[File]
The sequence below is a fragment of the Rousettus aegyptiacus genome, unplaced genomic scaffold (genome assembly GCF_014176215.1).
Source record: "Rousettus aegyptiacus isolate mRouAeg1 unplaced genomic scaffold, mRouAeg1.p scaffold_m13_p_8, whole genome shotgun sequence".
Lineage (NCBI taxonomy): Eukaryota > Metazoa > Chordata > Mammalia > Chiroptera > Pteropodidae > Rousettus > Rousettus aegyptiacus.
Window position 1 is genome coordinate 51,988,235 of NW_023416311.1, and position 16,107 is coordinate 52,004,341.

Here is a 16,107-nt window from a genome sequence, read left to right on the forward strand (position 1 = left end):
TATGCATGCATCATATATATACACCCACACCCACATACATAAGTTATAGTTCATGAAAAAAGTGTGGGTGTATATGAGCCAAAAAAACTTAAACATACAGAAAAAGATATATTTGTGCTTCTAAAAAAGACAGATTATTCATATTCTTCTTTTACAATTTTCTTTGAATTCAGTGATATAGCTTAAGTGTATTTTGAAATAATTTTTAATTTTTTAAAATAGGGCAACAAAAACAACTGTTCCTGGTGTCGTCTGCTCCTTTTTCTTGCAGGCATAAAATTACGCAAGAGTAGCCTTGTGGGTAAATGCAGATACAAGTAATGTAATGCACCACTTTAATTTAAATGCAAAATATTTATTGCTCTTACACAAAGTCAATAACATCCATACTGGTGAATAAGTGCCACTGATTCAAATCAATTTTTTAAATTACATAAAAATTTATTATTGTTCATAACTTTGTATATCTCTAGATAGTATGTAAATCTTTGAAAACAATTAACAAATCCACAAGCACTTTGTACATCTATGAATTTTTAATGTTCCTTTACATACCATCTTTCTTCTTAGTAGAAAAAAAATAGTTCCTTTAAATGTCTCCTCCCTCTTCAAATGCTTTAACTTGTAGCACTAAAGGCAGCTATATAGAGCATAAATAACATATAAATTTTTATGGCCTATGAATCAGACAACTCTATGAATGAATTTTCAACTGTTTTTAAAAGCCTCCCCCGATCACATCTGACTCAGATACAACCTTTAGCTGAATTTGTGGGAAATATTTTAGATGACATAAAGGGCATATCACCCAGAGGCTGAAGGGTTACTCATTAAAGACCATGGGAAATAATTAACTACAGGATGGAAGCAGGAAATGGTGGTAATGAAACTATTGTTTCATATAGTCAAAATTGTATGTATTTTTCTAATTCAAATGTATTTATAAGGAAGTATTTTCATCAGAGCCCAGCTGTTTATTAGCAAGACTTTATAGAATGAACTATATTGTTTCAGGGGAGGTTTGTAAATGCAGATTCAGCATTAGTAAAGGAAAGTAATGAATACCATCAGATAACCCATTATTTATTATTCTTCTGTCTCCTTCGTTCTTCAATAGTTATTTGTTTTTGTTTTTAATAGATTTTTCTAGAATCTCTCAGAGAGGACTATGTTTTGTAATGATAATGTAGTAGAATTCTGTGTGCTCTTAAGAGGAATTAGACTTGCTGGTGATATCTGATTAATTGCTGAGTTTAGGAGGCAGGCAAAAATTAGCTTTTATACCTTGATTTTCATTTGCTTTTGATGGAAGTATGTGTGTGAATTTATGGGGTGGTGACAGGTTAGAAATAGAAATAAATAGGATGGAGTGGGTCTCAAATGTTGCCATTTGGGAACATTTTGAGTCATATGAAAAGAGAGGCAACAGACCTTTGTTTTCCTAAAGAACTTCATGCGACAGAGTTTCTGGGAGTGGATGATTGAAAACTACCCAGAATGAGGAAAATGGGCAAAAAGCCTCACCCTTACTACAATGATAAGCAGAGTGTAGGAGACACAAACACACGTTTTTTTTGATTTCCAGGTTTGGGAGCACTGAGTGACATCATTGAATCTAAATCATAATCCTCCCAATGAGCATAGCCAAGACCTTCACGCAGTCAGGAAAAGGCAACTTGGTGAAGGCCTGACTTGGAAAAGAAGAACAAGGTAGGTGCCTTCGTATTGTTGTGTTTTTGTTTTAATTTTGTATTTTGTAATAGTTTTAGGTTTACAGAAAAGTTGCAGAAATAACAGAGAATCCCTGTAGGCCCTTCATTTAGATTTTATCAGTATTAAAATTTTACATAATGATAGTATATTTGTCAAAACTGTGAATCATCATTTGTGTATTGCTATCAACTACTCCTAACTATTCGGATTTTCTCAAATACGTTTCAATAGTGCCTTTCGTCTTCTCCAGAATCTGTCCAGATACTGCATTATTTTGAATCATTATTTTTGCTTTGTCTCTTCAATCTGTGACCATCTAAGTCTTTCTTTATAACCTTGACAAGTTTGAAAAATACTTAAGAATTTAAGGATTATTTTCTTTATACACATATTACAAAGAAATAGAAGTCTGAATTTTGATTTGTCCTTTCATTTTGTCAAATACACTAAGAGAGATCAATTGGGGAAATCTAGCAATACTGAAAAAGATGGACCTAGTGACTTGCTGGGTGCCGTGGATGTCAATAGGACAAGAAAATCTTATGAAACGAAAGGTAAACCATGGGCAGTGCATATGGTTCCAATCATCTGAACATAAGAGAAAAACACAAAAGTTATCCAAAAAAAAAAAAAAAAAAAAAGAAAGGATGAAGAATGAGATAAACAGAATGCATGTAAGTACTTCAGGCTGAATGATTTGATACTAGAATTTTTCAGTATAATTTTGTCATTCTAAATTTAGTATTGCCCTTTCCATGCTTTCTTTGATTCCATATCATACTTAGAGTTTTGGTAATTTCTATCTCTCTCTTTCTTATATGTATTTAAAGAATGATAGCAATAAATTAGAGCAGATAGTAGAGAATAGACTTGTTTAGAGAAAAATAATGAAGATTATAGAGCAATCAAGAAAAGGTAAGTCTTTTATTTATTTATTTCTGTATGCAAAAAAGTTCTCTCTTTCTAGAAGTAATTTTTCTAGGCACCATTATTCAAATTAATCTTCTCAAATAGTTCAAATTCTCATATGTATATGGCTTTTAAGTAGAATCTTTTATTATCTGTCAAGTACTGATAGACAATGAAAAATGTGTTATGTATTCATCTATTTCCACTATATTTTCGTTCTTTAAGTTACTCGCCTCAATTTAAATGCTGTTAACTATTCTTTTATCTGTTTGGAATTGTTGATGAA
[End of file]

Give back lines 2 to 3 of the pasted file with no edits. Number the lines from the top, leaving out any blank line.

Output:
Source record: "Rousettus aegyptiacus isolate mRouAeg1 unplaced genomic scaffold, mRouAeg1.p scaffold_m13_p_8, whole genome shotgun sequence".
Lineage (NCBI taxonomy): Eukaryota > Metazoa > Chordata > Mammalia > Chiroptera > Pteropodidae > Rousettus > Rousettus aegyptiacus.